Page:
When my allergies are acting up and starting to really go on full throttle, I eat much less. Which is good, seeing as how we've decided to start working out downstairs again. Soon I'll be back on my bike and hitting the riverwalk and thusly downtown with all of its fun little haunts and photo opportunities. But mostly to start getting back into a healthier state.
When I'm unable to eat as much, I prefer to eat as healthily as possible - give or take the few exceptions. Yesterday I made fresh date bread with whole wheat flour, flax seed, and whole grain amaranth. It is very dense and chewy, and was sweetened only with honey and the natural sweetness of the dates. For lunch today I wanted something I would consider easy and comforting, as I've had a bad night with gastrointestinal issues. Whenever I have leftovers, I try to utilize them in my lunches so that there's less opportunity for waste. I went hunting in the fridge for something to build a meal on, and the first thing I found was a little less than a full cup of mushroom gravy from something I'd made before - probably Sewdish meatballs, I don't remember. I had half a package of whole wheat egg noodles, some chicken broth, and whole grain buckwheat - Kasha Varniskes it is!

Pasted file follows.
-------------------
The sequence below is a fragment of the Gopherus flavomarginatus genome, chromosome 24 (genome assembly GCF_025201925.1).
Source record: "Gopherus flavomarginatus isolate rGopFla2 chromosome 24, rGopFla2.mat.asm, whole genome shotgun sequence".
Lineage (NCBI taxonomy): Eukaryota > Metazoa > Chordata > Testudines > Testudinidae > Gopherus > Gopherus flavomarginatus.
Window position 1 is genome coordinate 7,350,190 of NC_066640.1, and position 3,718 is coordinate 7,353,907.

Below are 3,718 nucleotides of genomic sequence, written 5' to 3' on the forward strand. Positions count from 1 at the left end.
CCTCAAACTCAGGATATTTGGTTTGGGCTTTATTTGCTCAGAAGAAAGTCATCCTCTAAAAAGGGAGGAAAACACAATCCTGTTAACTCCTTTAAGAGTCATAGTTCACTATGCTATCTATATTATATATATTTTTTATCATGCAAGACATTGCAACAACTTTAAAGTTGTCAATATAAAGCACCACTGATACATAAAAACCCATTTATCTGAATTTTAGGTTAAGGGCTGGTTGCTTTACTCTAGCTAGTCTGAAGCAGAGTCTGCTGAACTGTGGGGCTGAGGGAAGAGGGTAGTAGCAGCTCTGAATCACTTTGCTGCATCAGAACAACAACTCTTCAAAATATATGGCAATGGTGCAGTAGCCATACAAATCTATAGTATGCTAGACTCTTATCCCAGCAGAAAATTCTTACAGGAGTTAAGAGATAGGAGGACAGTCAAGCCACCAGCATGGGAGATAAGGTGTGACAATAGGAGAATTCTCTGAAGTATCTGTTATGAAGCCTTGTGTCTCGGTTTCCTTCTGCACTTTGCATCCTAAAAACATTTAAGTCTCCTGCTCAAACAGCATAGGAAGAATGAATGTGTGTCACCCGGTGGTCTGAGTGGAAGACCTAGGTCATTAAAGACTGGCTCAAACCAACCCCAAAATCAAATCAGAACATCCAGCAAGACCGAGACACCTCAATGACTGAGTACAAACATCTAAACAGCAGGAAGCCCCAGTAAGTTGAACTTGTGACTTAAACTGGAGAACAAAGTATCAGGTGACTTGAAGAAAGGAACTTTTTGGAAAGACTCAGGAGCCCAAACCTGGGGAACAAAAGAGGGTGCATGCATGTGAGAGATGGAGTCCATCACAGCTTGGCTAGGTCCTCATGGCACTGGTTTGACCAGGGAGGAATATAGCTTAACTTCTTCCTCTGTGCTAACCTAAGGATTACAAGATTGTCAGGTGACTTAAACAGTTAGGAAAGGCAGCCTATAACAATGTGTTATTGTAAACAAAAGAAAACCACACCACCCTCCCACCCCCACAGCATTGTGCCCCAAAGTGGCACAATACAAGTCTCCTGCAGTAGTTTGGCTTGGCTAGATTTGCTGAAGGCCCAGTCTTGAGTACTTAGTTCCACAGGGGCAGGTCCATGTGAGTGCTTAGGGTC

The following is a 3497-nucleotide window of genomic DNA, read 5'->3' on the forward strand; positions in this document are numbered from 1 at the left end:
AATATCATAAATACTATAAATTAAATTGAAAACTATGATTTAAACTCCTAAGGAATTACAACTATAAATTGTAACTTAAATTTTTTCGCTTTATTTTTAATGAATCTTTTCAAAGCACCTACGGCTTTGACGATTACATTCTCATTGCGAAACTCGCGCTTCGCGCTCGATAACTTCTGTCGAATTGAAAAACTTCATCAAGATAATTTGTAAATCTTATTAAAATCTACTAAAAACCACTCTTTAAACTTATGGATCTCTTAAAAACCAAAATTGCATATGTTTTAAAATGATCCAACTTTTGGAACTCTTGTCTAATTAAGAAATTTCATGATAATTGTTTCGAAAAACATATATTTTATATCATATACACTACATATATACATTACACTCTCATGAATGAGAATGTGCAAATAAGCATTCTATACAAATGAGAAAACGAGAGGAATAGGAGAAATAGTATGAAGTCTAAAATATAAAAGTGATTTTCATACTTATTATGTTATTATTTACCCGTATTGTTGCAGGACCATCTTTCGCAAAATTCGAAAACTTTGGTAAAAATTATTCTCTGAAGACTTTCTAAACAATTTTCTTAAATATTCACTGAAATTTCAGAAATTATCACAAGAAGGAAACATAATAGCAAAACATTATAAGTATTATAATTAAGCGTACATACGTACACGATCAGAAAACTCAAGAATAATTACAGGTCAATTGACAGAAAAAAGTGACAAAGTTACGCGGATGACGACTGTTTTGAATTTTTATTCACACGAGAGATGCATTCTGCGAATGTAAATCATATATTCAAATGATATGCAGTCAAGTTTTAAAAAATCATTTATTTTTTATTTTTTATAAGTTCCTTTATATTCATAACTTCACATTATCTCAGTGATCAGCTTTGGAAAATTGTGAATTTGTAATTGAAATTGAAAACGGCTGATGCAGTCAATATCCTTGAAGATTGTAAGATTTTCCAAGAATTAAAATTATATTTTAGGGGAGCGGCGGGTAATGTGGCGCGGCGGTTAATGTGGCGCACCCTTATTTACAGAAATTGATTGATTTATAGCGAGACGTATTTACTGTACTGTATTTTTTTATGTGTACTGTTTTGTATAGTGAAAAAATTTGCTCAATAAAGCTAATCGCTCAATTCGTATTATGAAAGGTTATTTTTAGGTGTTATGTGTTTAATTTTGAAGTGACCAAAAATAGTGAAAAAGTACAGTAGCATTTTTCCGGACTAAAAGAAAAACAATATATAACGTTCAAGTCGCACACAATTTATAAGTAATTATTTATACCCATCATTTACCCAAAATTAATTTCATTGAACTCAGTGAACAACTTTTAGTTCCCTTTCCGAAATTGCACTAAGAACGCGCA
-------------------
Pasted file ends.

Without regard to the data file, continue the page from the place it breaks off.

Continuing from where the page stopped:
For those who have little to no idea what I'm talking about, kasha varnishkes is something of a side dish in Jewish cooking. Usually you find it made with bow tie pasta (farfalle), but I prefer regular egg noodles. Something about the nice density of egg noodles just makes me happy. I love them in all kinds of things from soups to baked pastas, and they make really decadent mac & cheese if you like that sort of thing. Kasha
are the kernels of the buckwheat plant, often referred to by the less-than-sexy name 'groats'. Which sounds kind of wrong. It packs a substantial health benefit
, as well as being REALLY good tasting. I found a recipe for kasha varnishkes here
, but I prefer to use the whole kasha as opposed to the milled version she has in the photo. I like the texture of the whole kasha when cooked, it is comparable to brown rice only with a deeper, earthier almost smoky flavor that I adore. It is also cooks up quite tender, unlike the rather chewier brown rice grains. I've also made pilafs with it.
For my version, I mixed the beaten egg and kasha in a dry skillet over medium high heat until the grains were dry and separate, then poured in 2 cups of hot chicken broth, about 2 tablespoons of butter alternative (I like "I Can't Believe It's Not Butter" - the light version), some kosher salt, a few grindings of pepper, and covered the skillet. Cranked the heat down to low and left it alone for about 15-20 minutes while I cooked the egg noodles. Once everything was done, I mixed it all together and threw in the mushroom gravy. This time I didn't use an onion as I would have normally, I wanted to keep it simple. From there, I commenced to grubbing out.